View of the garden pond Kenroku-in.
Illuminations in the garden Kenrokuen-winter.
The iris garden Kenrokuen-spring.
Kanazawa Kenrokuen under snow.
The cherry blossom Kenroku-in.
The reddening maples Kenroku-in in the fall.
Capital of the six virtues
Nature is dear to the heart of Japanese people. Strongly present in this mountainous archipelago, natural surroundings gave rise to the worship of the seasons by its people. With this in mind, the composition of gardens became an art form.
The year in Kanazawa is punctuated by the seasons flowing through the landscapes of Kenroku-en. At the heart of Kanazawa this garden is not just for tourists, but also plays an important part of Kanazawa's history and culture, it is a symbol of the city. The image of Kenroku-en's famous lantern with its two uneven legs, located in the heart of the garden, can be found in souvenir shops around the city.
Three times two, six.
Located next to Kanazawa Castle Park the street leading to the garden is lined with shops of all sorts. Once you're past the flood of tourists and stores, let yourself be overwhelmed by the tranquility of the "garden with six virtues." Kenroku-en was made by the six ideals of landscape composition. These six principals work in pairs.
The first pair of principles, "space and seclusion," is found easily in the garden area. In the heights of the city, its some 30 acres area removed from the urban bustle, giving a break from the everyday. Even after discovering the great open expanses of Kenroku-en, one can find privacy in discrete corners.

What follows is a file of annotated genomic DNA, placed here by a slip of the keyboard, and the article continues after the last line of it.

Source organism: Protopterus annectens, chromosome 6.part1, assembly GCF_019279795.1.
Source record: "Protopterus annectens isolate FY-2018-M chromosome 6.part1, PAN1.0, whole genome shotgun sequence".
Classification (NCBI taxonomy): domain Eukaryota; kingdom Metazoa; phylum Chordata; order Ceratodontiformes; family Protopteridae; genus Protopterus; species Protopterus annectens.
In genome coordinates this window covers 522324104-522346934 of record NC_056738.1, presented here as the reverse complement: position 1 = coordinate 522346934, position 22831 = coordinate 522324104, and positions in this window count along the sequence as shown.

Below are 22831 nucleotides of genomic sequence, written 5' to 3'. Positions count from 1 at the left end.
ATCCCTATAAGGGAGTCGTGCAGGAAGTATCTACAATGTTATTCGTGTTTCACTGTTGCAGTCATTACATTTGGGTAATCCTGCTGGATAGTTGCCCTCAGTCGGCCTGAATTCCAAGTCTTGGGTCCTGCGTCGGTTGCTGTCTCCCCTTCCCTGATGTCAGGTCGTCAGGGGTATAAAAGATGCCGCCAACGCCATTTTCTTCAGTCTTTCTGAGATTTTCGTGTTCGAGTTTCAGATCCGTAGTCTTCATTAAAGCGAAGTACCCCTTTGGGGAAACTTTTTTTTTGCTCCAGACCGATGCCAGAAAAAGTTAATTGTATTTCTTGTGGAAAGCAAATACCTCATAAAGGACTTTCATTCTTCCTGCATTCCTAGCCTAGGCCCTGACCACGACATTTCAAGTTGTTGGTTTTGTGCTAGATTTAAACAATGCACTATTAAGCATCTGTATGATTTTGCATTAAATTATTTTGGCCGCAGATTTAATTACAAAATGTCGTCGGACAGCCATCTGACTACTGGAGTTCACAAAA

Next, "artifice and authentic" can be found in the concept of a garden stroll. There is a reproduction of nature by using the best science to make the garden seem as natural as possible. Authenticity is presented through the various sculptures and old buildings that dot the boardwalk: lanterns, tea houses, statues...
Finally, the last two concepts of the ideal garden are "water features and views." These two are probably the easiest to find in Japan, and this combination is magnified at Kenroku-en. The main pond, kasumiga-ike, opens onto the city from the top of a hill. The view plunges over and onto the valley, the sea and the surrounding mountains before turning back to this confined Eden with by ponds in various environments.
The palace of the four seasons
In medieval Japan, a garden was primarily a sign of power and aesthetic sensibility, qualities crucial to local leaders. Thus the Lord Narinaga Maeda (1782-1824) designed Kenroku-en in 1822 to make it one of the most impressive gardens in the country.
Today, he is best remembered for his peculiar stone lantern. Kotoji, named because of its shape resembling the wooden piece of a koto (a Japanese stringed instrument), has a precarious balance that is a unique symbol of Kenroku-en. It's presence quickly drowns in the ocean of wonders unfolding under one's feet.
The constantly changing scenery never gets old as new seasons come and go. The warm colors of the maple trees blush with the garden bathed in a soft autumn light. In winter, rope umbrellas (yukitsuri) cover the trees to protect them from heavy snow. Giving the trees a dance-like look, a thick white layer of snow absorbs all sound in a magical atmosphere. Spring brings light and color to the landscape, where plum and cherry blossoms explode like fireworks. Finally, although the summer heat can be hard to deal with, the bright colors of the irises and azalea bushes are a great reward for those who brave the heat.
So you need not ask, "Which season is best to visit Kenroku-en?" All are suitable to admire the beauty of this garden. One thing is certain: Kenroku-en did not steal the title of the country's most beautiful garden. It is shared with Koraku-en in Okayama and Kairaku-en in Mito!
Interested in the gardens? Do not hesitate to book our activity dedicated to the historic garden of Tokyo.